Funny and moving debut novel introducing lovable and memorable characters
I feel like I’ve seen this book on every blog I follow, so it was only a matter of time before it featured on The Reading List. Long-listed for the Women’s Prize for Fiction, it is a fantastic exploration of what it feels like to be a young black woman in the UK. This is essential reading for anyone who wants to learn about the pressures, micro- and macro-aggressions that black women experience every day. It’s a wonderful story about a woman coming to know and understand herself, with an ultimately triumphant message about the power of self-acceptance and real friendship. It felt genuinely uplifting to follow the eponymous Queenie through her highs, lows, and to her final, if unconventional, happy ending.
I am very privileged that as a white woman I have been shielded from many of the issues Queenie faces, but anyone who aspires or claims to be intersectional in their feminism has a duty towards their black sisters. Hell, duty aside, caring about them should be a given! If like me you’ve avoided interacting with racism in this way, Queenie could serve as a good eye-opener. I hope that it has been, as it has swept the world, selling in huge numbers. Carty-Williams is apparently adapting it for TV, giving us something to look forward to. It’s also one of the books that came back to the fore in light of the recent Black Lives Matters protests. Hopefully the white people who bought it from this perspective had followed through and read it, and are thinking more critically about their interactions with black people, and each other, as a result.
Queenie is a fantastic representation of how all pervasive and damaging racism – whatever the scale – can be to the individuals who experience it. Because Carty-Williams has written brilliantly about the experience of anxiety and mental ill-health. Queenie’s experiences are closely intertwined with the racism she faces, and the many and complex ways her identity as a black woman interact with and shape her experience of mental ill-health are deftly presented. The way Carty-Williams presents it will be recognisable to anyone who has suffered from anxiety; rarely has writing on this subject felt so real and relatable to me.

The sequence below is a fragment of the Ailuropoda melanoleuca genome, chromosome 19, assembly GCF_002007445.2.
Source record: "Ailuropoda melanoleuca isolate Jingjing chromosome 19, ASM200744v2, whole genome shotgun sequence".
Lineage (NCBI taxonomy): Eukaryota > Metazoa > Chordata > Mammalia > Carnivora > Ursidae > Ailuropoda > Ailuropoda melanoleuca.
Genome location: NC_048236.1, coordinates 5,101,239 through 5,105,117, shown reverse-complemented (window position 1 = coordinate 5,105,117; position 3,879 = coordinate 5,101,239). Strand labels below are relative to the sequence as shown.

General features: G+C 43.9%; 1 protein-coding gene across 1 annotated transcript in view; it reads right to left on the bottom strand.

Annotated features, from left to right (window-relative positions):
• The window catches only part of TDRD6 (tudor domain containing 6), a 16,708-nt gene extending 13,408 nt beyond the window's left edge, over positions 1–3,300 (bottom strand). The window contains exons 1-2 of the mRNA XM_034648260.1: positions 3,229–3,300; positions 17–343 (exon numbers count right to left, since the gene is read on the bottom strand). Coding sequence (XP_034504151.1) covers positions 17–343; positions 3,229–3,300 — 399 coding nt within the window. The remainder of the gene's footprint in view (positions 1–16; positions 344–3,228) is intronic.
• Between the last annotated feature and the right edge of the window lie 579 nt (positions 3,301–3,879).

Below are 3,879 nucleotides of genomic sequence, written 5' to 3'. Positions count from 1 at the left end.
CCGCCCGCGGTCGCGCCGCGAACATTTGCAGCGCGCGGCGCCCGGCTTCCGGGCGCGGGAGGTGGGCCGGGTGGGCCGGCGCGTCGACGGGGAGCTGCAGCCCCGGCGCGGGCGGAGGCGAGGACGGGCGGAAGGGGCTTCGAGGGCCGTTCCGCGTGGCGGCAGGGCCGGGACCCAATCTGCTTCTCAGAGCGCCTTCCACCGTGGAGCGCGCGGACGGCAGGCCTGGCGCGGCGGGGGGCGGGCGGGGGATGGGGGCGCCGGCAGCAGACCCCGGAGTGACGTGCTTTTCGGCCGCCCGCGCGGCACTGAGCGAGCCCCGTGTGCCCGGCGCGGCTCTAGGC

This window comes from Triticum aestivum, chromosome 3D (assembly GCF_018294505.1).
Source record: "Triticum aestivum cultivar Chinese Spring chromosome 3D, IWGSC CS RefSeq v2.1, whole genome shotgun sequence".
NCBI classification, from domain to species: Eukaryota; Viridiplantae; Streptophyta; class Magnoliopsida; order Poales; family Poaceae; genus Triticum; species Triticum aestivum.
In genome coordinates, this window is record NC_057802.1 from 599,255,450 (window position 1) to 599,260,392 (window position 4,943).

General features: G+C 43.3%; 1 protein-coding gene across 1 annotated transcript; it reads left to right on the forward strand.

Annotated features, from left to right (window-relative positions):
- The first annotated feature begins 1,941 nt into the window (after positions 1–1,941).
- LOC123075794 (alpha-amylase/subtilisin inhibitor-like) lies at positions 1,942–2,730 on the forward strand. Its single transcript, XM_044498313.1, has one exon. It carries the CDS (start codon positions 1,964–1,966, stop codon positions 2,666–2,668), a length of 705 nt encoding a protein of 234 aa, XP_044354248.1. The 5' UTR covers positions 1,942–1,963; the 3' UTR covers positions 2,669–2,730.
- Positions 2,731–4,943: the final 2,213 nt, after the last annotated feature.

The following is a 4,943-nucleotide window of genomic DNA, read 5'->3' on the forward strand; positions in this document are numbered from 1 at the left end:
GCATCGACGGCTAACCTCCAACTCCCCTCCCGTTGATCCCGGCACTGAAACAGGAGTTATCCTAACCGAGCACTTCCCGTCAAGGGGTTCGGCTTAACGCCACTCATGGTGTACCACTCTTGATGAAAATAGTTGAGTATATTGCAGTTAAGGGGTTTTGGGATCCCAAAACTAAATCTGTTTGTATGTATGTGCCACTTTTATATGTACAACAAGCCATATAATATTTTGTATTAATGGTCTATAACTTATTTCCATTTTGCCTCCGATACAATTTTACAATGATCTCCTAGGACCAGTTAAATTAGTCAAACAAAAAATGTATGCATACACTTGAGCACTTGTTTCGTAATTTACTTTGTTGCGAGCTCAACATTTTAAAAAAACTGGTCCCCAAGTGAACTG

Defying the expectations we might have for something billed as the latest Bridget Jones, Carty-Williams has created a story steeped in reality, in the truth of human lives. It is a book that rejects narrative norms. She doesn’t ‘get the guy’, there’s no triumphant moment of revenge, just human growth and compassion.
Queenie is a wonderful character who will go down in history as a classic heroine. She is a heroine for the modern age: relatable, lovable, and setting some thoroughly healthy goals. No Mark Darcys here, but plenty of deep, meaningful friendships. In short, this book is everything we need right now. I can’t wait to read whatever Carty-Williams writes next.
What did you think of Queenie? I realise it’s probably had quite a lot of hype now, but for once I think it totally lived up to it. I found it gripping and enjoyable, and it managed a great balance of being easy to read whilst still having plenty of depth. I’d love to hear your reflections in the comments below!